Because The Light Heart of Stone is a fantasy novel, I decided to try and conform to the genre. These are the versions so far:
1
When rocks no longer speak clearly and the bounty of the Indidjiny homeland begins to wither in the fields, eleven year-old Fox and the eighty-four-year-old Oak Companion meet under the canvas roof of a testing tent. A blood touch, a jolt of raw talent and Fox is wrenched from her family, forcibly adopted into the famous Oak clan, and thrust into the slow culture of the city of Komey. Fox’s adoption should signal a life of bound motherhood, but nothing is as it seems. The Companionaris’ ability to grow plants and breed animals is failing, a murderous ambition has been sparked and must be stopped, and there is a stirring of old magic in the air.

2
Eleven-year-old Fox lives in Kelp province where her father is the Indidjiny keeper of the land and sea. When the eighty-four-year-old Oak Companion arrives to test the camp’s children for talent, Fox finds herself wrenched from her family, forcibly adopted into the famous Oak clan, and thrust into the slow culture of the city of Komey. Fox’s adoption should signal a life of bound motherhood aimed at returning her talent to its rightful owners, but nothing is as it seems. The Companionaris’ ability to grow plants and breed animals is failing, a murderous ambition has been sparked, and there is a stirring of old magic in the air.
3
A gift for testing Indidjiny girls for illicit talent sees the eighty-four-year-old Oak Companion touch palms with eleven-year-old Fox. A jolt of heat is all it will take for Fox to be claimed by the city of Komey, allowing the elderly Oak Companion to return to her province in peace. But Fox’s talent generates something different: a compassionate decision, a chance encounter, the exchange of a sentient stone, and the promotion of a relative. Taken together, these small acts are enough to spark everything off: murder, rebellion, transformation, and the possibility for a different future.

4
When rocks no longer speak clearly and the bounty of the Indidjiny homeland begins to wither in the fields, eleven year-old Fox and the eighty-four-year-old Oak Companion meet under the canvas roof of a testing tent. A blood touch and a jolt of raw talent seem to presage nothing more than Fox’s forced adoption into the slow culture of the Companionaris. But an act of compassion and a chance encounter are enough to spark a forbidden association and a murderous ambition.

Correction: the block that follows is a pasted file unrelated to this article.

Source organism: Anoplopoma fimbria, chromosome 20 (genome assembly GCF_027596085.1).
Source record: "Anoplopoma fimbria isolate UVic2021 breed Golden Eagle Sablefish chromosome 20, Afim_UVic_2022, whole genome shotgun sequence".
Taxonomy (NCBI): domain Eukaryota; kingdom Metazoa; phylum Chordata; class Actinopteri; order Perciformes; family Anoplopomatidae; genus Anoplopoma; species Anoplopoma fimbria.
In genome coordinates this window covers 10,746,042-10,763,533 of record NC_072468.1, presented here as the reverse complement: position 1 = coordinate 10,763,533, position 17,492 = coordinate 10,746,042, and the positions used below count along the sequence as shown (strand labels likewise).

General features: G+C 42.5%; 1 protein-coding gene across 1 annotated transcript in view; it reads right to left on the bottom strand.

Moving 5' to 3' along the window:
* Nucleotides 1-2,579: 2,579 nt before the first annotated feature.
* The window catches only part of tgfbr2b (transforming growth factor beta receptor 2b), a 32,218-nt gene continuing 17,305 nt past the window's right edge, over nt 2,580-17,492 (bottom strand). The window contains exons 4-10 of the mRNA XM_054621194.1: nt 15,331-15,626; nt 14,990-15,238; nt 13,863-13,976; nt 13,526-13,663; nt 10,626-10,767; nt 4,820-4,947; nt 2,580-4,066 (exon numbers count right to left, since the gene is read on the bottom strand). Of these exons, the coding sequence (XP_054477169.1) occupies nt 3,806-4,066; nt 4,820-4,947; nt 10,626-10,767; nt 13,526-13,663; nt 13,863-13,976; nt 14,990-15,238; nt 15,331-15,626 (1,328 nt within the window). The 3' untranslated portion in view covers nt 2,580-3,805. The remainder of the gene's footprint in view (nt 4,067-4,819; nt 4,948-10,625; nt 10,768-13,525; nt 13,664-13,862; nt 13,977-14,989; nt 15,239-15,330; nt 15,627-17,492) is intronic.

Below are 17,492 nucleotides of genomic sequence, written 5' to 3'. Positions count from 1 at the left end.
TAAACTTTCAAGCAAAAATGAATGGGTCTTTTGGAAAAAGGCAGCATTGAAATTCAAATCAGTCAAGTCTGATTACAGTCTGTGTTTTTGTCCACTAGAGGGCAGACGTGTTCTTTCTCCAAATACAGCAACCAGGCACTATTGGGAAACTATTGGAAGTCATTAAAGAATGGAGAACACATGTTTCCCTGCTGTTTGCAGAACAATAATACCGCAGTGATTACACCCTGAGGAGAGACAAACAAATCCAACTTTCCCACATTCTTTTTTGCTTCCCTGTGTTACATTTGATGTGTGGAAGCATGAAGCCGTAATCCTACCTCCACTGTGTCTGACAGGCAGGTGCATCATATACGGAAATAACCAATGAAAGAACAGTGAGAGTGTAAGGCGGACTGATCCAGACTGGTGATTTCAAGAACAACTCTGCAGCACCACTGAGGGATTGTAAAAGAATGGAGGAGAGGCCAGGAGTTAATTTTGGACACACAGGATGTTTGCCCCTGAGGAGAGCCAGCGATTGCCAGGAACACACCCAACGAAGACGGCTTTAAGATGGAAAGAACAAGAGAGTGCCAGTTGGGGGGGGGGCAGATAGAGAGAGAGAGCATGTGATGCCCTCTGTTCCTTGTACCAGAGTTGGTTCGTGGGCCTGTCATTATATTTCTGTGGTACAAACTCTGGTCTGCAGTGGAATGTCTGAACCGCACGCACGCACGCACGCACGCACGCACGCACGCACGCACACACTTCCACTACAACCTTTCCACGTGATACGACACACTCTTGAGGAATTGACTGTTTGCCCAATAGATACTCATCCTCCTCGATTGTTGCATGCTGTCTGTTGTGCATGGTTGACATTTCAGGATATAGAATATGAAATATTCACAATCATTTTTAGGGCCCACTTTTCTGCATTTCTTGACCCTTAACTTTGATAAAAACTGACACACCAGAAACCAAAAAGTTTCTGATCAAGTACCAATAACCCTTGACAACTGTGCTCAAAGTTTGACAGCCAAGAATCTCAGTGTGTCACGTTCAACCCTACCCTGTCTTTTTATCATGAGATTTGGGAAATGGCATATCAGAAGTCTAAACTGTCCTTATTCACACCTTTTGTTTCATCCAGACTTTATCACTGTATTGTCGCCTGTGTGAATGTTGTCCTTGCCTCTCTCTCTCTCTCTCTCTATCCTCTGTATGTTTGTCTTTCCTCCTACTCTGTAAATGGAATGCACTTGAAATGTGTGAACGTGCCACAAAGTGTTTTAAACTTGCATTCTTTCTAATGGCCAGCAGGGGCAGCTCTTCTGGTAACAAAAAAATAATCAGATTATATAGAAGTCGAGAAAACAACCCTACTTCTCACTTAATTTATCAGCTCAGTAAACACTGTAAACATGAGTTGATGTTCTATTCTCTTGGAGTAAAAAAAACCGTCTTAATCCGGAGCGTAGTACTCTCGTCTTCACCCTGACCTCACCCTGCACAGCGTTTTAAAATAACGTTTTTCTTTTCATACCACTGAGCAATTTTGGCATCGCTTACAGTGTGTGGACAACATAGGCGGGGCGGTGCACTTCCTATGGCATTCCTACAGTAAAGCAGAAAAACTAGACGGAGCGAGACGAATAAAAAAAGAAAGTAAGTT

Thursday, April 28, 2011

The Self-Publishing Track

I came reluctantly to the idea of self-publishing my fantasy novel, The Light Heart of Stone.

In 2010, I had my manuscript with a couple of big Australian publishers. Even before I had my first rejection, I suspected the speculative and anthropological style of my fantasy (no dark romance, dragons or royalty) wasn’t going to be an easy fit with a mainstream fantasy publisher’s list.

After two rejections, I sat back and contemplated sending the book out again. One of the rejections had been very encouraging, but that didn’t mean I wanted to continue the arduous process of submitting and waiting and waiting and waiting.

I took stock. I’d worked in publishing so knew a bit about the book industry. The Light Heart of Stone is the type of fantasy that I like reading so I suspected that there would be readers out there who agreed with me. And I had some confidence in my writing because I had already had fourteen books published and had contributed to a number of others. (In case you’re wondering, my publication history comprises a weird combination of non-fiction about heavy social issues such as youth homelessness and twelve teen romances).

I began working on the idea of self-publishing after the second rejection. I bought Euan Mitchell’s excellent book Self-Publishing Made Simple. I registered the name of my imprint Curious Crow Books (love it!) and bought a couple of domain names. Next, I found the wonderful Helen Hunter to edit my manuscript. Then I started working on cover concepts. Even so, I still hadn’t committed: not really. I was yet to hear from the third publisher who had had the manuscript for almost six months (but six months is nothing compared to Andrea K Höst’s experience).

Finally, the rejection email arrived. I felt strangely liberated. I realised I was looking forward to self-publishing The Light Heart of Stone – felt excited about the idea.

I’m going to blog about the process – maybe write the odd book/art review. So welcome to the new blog.
Self-portrait in Spacesuit at Uluru by Tor Roxburgh Copyright 2010